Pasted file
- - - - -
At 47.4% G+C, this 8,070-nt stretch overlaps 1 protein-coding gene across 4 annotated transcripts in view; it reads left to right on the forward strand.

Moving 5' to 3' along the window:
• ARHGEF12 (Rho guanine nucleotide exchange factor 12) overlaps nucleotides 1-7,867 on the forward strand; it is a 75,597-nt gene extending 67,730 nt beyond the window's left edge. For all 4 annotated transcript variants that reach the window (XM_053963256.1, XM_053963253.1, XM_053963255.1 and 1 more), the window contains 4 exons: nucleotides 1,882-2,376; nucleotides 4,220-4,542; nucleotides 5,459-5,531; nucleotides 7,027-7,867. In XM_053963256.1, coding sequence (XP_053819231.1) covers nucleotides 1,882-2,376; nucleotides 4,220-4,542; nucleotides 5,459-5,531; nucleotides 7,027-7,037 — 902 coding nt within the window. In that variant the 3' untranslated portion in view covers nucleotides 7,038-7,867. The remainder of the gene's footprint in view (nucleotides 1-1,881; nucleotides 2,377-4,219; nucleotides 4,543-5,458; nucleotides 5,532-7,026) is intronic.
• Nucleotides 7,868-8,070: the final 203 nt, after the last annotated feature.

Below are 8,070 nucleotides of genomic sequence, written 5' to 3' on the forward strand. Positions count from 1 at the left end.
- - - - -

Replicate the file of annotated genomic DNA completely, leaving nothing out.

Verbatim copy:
At 47.4% G+C, this 8,070-nt stretch overlaps 1 protein-coding gene across 4 annotated transcripts in view; it reads left to right on the forward strand.

Moving 5' to 3' along the window:
• ARHGEF12 (Rho guanine nucleotide exchange factor 12) overlaps nucleotides 1-7,867 on the forward strand; it is a 75,597-nt gene extending 67,730 nt beyond the window's left edge. For all 4 annotated transcript variants that reach the window (XM_053963256.1, XM_053963253.1, XM_053963255.1 and 1 more), the window contains 4 exons: nucleotides 1,882-2,376; nucleotides 4,220-4,542; nucleotides 5,459-5,531; nucleotides 7,027-7,867. In XM_053963256.1, coding sequence (XP_053819231.1) covers nucleotides 1,882-2,376; nucleotides 4,220-4,542; nucleotides 5,459-5,531; nucleotides 7,027-7,037 — 902 coding nt within the window. In that variant the 3' untranslated portion in view covers nucleotides 7,038-7,867. The remainder of the gene's footprint in view (nucleotides 1-1,881; nucleotides 2,377-4,219; nucleotides 4,543-5,458; nucleotides 5,532-7,026) is intronic.
• Nucleotides 7,868-8,070: the final 203 nt, after the last annotated feature.

Below are 8,070 nucleotides of genomic sequence, written 5' to 3' on the forward strand. Positions count from 1 at the left end.